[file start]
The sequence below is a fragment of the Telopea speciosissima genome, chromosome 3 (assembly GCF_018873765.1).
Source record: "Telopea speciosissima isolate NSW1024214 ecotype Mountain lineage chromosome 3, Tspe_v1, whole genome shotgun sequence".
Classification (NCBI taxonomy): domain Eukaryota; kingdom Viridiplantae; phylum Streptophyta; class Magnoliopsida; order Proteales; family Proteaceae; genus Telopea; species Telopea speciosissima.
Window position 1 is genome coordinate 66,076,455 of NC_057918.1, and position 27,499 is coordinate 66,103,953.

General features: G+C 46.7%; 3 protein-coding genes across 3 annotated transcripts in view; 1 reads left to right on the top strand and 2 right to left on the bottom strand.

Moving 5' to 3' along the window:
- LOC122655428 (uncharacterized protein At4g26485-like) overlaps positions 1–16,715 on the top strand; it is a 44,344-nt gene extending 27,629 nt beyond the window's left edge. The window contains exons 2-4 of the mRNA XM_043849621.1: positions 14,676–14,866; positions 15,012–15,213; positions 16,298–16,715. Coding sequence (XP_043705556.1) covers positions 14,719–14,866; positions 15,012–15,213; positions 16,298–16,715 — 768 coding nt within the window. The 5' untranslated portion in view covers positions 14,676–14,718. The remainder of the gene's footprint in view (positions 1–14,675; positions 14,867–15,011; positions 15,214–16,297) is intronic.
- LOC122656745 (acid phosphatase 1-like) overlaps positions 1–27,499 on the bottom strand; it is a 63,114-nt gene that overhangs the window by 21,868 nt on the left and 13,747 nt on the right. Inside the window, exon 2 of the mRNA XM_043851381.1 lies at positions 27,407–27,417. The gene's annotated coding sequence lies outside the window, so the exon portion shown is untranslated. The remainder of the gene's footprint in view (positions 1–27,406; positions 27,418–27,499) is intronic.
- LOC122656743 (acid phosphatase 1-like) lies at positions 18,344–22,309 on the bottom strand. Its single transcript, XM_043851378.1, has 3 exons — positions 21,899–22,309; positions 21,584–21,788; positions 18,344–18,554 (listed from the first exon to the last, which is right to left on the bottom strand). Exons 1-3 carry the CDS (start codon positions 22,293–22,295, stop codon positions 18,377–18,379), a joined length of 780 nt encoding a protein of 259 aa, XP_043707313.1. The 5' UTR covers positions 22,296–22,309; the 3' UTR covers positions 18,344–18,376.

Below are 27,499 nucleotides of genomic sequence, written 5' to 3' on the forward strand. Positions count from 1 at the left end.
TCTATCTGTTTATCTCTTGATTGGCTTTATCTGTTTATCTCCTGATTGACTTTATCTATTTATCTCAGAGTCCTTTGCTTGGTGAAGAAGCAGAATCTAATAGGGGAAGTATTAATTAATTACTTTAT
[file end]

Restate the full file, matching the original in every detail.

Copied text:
The sequence below is a fragment of the Telopea speciosissima genome, chromosome 3 (assembly GCF_018873765.1).
Source record: "Telopea speciosissima isolate NSW1024214 ecotype Mountain lineage chromosome 3, Tspe_v1, whole genome shotgun sequence".
Classification (NCBI taxonomy): domain Eukaryota; kingdom Viridiplantae; phylum Streptophyta; class Magnoliopsida; order Proteales; family Proteaceae; genus Telopea; species Telopea speciosissima.
Window position 1 is genome coordinate 66,076,455 of NC_057918.1, and position 27,499 is coordinate 66,103,953.

General features: G+C 46.7%; 3 protein-coding genes across 3 annotated transcripts in view; 1 reads left to right on the top strand and 2 right to left on the bottom strand.

Moving 5' to 3' along the window:
- LOC122655428 (uncharacterized protein At4g26485-like) overlaps positions 1–16,715 on the top strand; it is a 44,344-nt gene extending 27,629 nt beyond the window's left edge. The window contains exons 2-4 of the mRNA XM_043849621.1: positions 14,676–14,866; positions 15,012–15,213; positions 16,298–16,715. Coding sequence (XP_043705556.1) covers positions 14,719–14,866; positions 15,012–15,213; positions 16,298–16,715 — 768 coding nt within the window. The 5' untranslated portion in view covers positions 14,676–14,718. The remainder of the gene's footprint in view (positions 1–14,675; positions 14,867–15,011; positions 15,214–16,297) is intronic.
- LOC122656745 (acid phosphatase 1-like) overlaps positions 1–27,499 on the bottom strand; it is a 63,114-nt gene that overhangs the window by 21,868 nt on the left and 13,747 nt on the right. Inside the window, exon 2 of the mRNA XM_043851381.1 lies at positions 27,407–27,417. The gene's annotated coding sequence lies outside the window, so the exon portion shown is untranslated. The remainder of the gene's footprint in view (positions 1–27,406; positions 27,418–27,499) is intronic.
- LOC122656743 (acid phosphatase 1-like) lies at positions 18,344–22,309 on the bottom strand. Its single transcript, XM_043851378.1, has 3 exons — positions 21,899–22,309; positions 21,584–21,788; positions 18,344–18,554 (listed from the first exon to the last, which is right to left on the bottom strand). Exons 1-3 carry the CDS (start codon positions 22,293–22,295, stop codon positions 18,377–18,379), a joined length of 780 nt encoding a protein of 259 aa, XP_043707313.1. The 5' UTR covers positions 22,296–22,309; the 3' UTR covers positions 18,344–18,376.

Below are 27,499 nucleotides of genomic sequence, written 5' to 3' on the forward strand. Positions count from 1 at the left end.
TCTATCTGTTTATCTCTTGATTGGCTTTATCTGTTTATCTCCTGATTGACTTTATCTATTTATCTCAGAGTCCTTTGCTTGGTGAAGAAGCAGAATCTAATAGGGGAAGTATTAATTAATTACTTTAT